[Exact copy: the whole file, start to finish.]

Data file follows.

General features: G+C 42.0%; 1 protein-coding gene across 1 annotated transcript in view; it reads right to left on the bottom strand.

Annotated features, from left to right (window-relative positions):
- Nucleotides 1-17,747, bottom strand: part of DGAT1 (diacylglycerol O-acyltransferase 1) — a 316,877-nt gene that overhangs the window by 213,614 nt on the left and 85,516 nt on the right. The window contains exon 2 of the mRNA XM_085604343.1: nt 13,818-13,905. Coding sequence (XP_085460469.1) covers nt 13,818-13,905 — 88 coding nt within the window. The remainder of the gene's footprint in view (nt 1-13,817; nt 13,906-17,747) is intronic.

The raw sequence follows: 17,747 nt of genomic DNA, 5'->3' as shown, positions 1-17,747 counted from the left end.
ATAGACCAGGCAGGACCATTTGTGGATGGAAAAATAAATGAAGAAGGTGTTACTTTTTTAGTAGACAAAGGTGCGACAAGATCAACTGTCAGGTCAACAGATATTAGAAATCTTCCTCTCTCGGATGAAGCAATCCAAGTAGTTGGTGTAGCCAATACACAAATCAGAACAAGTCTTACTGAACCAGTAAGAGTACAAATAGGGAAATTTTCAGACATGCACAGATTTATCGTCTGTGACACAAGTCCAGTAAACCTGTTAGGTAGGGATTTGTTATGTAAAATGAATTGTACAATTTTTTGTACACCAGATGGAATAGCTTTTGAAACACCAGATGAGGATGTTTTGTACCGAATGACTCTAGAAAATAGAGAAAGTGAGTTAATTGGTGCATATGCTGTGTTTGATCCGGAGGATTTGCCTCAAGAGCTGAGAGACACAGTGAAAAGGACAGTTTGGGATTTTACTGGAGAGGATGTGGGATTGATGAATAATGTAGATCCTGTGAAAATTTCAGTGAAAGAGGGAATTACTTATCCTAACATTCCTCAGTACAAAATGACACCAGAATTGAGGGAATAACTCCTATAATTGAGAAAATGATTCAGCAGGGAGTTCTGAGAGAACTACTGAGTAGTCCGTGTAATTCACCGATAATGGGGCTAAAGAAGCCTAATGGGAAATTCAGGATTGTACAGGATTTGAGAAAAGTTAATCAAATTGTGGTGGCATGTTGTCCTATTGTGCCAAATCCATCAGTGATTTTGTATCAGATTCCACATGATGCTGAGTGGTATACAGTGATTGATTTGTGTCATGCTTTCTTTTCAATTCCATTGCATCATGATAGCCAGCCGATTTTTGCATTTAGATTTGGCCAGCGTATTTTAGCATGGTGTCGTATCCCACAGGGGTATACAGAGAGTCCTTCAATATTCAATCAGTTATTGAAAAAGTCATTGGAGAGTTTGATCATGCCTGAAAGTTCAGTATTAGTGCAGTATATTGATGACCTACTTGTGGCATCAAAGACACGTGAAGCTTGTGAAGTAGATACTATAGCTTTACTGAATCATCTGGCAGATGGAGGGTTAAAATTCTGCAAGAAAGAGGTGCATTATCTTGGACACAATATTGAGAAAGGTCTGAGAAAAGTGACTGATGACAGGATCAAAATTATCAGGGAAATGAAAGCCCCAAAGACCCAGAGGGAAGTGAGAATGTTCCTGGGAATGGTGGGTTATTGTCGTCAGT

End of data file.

General features: G+C 42.0%; 1 protein-coding gene across 1 annotated transcript in view; it reads right to left on the bottom strand.

Annotated features, from left to right (window-relative positions):
- Nucleotides 1-17,747, bottom strand: part of DGAT1 (diacylglycerol O-acyltransferase 1) — a 316,877-nt gene that overhangs the window by 213,614 nt on the left and 85,516 nt on the right. The window contains exon 2 of the mRNA XM_085604343.1: nt 13,818-13,905. Coding sequence (XP_085460469.1) covers nt 13,818-13,905 — 88 coding nt within the window. The remainder of the gene's footprint in view (nt 1-13,817; nt 13,906-17,747) is intronic.

The raw sequence follows: 17,747 nt of genomic DNA, 5'->3' as shown, positions 1-17,747 counted from the left end.
ATAGACCAGGCAGGACCATTTGTGGATGGAAAAATAAATGAAGAAGGTGTTACTTTTTTAGTAGACAAAGGTGCGACAAGATCAACTGTCAGGTCAACAGATATTAGAAATCTTCCTCTCTCGGATGAAGCAATCCAAGTAGTTGGTGTAGCCAATACACAAATCAGAACAAGTCTTACTGAACCAGTAAGAGTACAAATAGGGAAATTTTCAGACATGCACAGATTTATCGTCTGTGACACAAGTCCAGTAAACCTGTTAGGTAGGGATTTGTTATGTAAAATGAATTGTACAATTTTTTGTACACCAGATGGAATAGCTTTTGAAACACCAGATGAGGATGTTTTGTACCGAATGACTCTAGAAAATAGAGAAAGTGAGTTAATTGGTGCATATGCTGTGTTTGATCCGGAGGATTTGCCTCAAGAGCTGAGAGACACAGTGAAAAGGACAGTTTGGGATTTTACTGGAGAGGATGTGGGATTGATGAATAATGTAGATCCTGTGAAAATTTCAGTGAAAGAGGGAATTACTTATCCTAACATTCCTCAGTACAAAATGACACCAGAATTGAGGGAATAACTCCTATAATTGAGAAAATGATTCAGCAGGGAGTTCTGAGAGAACTACTGAGTAGTCCGTGTAATTCACCGATAATGGGGCTAAAGAAGCCTAATGGGAAATTCAGGATTGTACAGGATTTGAGAAAAGTTAATCAAATTGTGGTGGCATGTTGTCCTATTGTGCCAAATCCATCAGTGATTTTGTATCAGATTCCACATGATGCTGAGTGGTATACAGTGATTGATTTGTGTCATGCTTTCTTTTCAATTCCATTGCATCATGATAGCCAGCCGATTTTTGCATTTAGATTTGGCCAGCGTATTTTAGCATGGTGTCGTATCCCACAGGGGTATACAGAGAGTCCTTCAATATTCAATCAGTTATTGAAAAAGTCATTGGAGAGTTTGATCATGCCTGAAAGTTCAGTATTAGTGCAGTATATTGATGACCTACTTGTGGCATCAAAGACACGTGAAGCTTGTGAAGTAGATACTATAGCTTTACTGAATCATCTGGCAGATGGAGGGTTAAAATTCTGCAAGAAAGAGGTGCATTATCTTGGACACAATATTGAGAAAGGTCTGAGAAAAGTGACTGATGACAGGATCAAAATTATCAGGGAAATGAAAGCCCCAAAGACCCAGAGGGAAGTGAGAATGTTCCTGGGAATGGTGGGTTATTGTCGTCAGT